Boris ‘walking backwards towards cliff of independence’ as SNP majority on knife edge

Scottish Tory promises ‘no ifs or buts’ regarding independence

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The Prime Minister has pushed back against Nicola Sturgeon’s bid for a referendum, saying this is not the time for “constitutional wrangling” or discussions about “ripping our country apart”. The votes from Scotland’s parliamentary elections are still being counted and the SNP’s chances of securing a majority remain in the balance.

The First Minister has argued that if her party wins a majority it would have a mandate from voters to hold another public vote on Scotland’s place in the Union.

If it went down to the wire, Mr Johnson could find himself embroiled in a bitter Supreme Court battle with Ms Sturgeon over the issue of indyref2.

David Blake, economics professor at City University in London, warned turning down Ms Sturgeon’s request for a referendum could backfire on Mr Johnson if it fuelled resentment for England among Scots.

He suggested the Prime Minister should change his approach to Scotland to appeal more to working-class voters above the border.

He told “I think the UK should now go all the way out to try and deal with this issue [of independence].

“This isn’t going to go away even if they don’t get a majority, it’s not going to go away.

“So there needs to be a strategy that tries to heal the wounds and reintegrate Scotland willingly into the UK.”

Prof Blake said sending money to Scotland was not the answer to calls for independence.

He said Westminster would do better to engage with Holyrood and devise a Scottish-led strategy to create a sense of unity with the rest of the UK.

He continued: “Throwing billions of pounds at them, I don’t think that’s going to work.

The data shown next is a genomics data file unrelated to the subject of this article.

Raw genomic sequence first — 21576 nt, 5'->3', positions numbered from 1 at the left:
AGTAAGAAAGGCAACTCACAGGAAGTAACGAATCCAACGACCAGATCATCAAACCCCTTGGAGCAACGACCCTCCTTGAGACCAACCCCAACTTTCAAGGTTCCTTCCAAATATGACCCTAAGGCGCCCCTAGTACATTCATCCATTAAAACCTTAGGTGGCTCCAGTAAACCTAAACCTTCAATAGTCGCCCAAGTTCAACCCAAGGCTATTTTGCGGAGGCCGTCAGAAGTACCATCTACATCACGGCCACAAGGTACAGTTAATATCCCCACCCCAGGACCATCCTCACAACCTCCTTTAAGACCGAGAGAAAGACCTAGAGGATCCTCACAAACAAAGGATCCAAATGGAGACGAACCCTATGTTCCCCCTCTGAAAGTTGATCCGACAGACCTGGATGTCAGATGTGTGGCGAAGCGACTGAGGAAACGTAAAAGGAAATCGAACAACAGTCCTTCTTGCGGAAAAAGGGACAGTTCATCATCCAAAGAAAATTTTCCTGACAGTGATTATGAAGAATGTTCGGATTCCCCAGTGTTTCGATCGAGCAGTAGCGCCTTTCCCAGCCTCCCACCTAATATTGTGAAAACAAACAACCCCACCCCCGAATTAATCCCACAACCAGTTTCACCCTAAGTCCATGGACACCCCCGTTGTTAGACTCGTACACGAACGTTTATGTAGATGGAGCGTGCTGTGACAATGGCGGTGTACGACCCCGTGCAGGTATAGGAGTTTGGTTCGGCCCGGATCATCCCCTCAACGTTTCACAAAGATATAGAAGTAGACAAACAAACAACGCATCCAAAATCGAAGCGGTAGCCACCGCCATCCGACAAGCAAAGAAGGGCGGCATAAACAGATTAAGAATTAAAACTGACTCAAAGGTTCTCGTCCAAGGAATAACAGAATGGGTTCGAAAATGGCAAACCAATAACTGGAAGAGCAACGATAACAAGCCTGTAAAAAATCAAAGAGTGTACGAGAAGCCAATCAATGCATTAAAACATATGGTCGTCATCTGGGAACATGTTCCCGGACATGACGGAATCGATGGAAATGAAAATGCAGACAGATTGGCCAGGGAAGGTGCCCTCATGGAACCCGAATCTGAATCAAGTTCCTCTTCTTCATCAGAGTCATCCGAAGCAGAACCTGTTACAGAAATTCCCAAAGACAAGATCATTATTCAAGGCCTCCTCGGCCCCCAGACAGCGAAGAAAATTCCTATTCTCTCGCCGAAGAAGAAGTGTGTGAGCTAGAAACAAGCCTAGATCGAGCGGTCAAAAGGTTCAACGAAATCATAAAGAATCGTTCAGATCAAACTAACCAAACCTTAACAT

“They’ll ask for more! It’s a sign of weakness, it’s a sign of panic.

“There needs to be a fundamental review, there needs to be a strategy and it’s got to be Scottish-led.

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“Posh boys from Eton going up there are not going to work at all.

“When I was young there was a lot of posh Scots around. Where have they gone?

“When I was young Scotland was an integral part of the UK, we really welcomed that, and then for some reason it’s all changed.”

Prof Blake said if Mr Johnson did not want to risk a court battle with Holyrood, he could allow a second indyref to go ahead – in the hope that Union supporters would boycott the vote.

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He explained: “There is a possible tactical way… the Union supporters could refuse to vote in the referendum. The referendum would go ahead but the supporters of the Union could boycott it.

“That leads to: there’s no mandate, there’s no majority for independence because it’s been boycotted.

“Boris is kind of walking backwards towards the edge of the cliff and this would be the last thing you’d do before you’d fall off the cliff.”

The possibility of a SNP majority remained on a knife edge as counting continued on Saturday.

The nationalists gained three seats during the count on Friday – the only party to take a constituency from another – winning Ayr, Edinburgh Central and East Lothian.

However, uncertainty continued as the wins picked up by the SNP could cause the party to lose regional seats under Holyrood’s system, cancelling out gains made.

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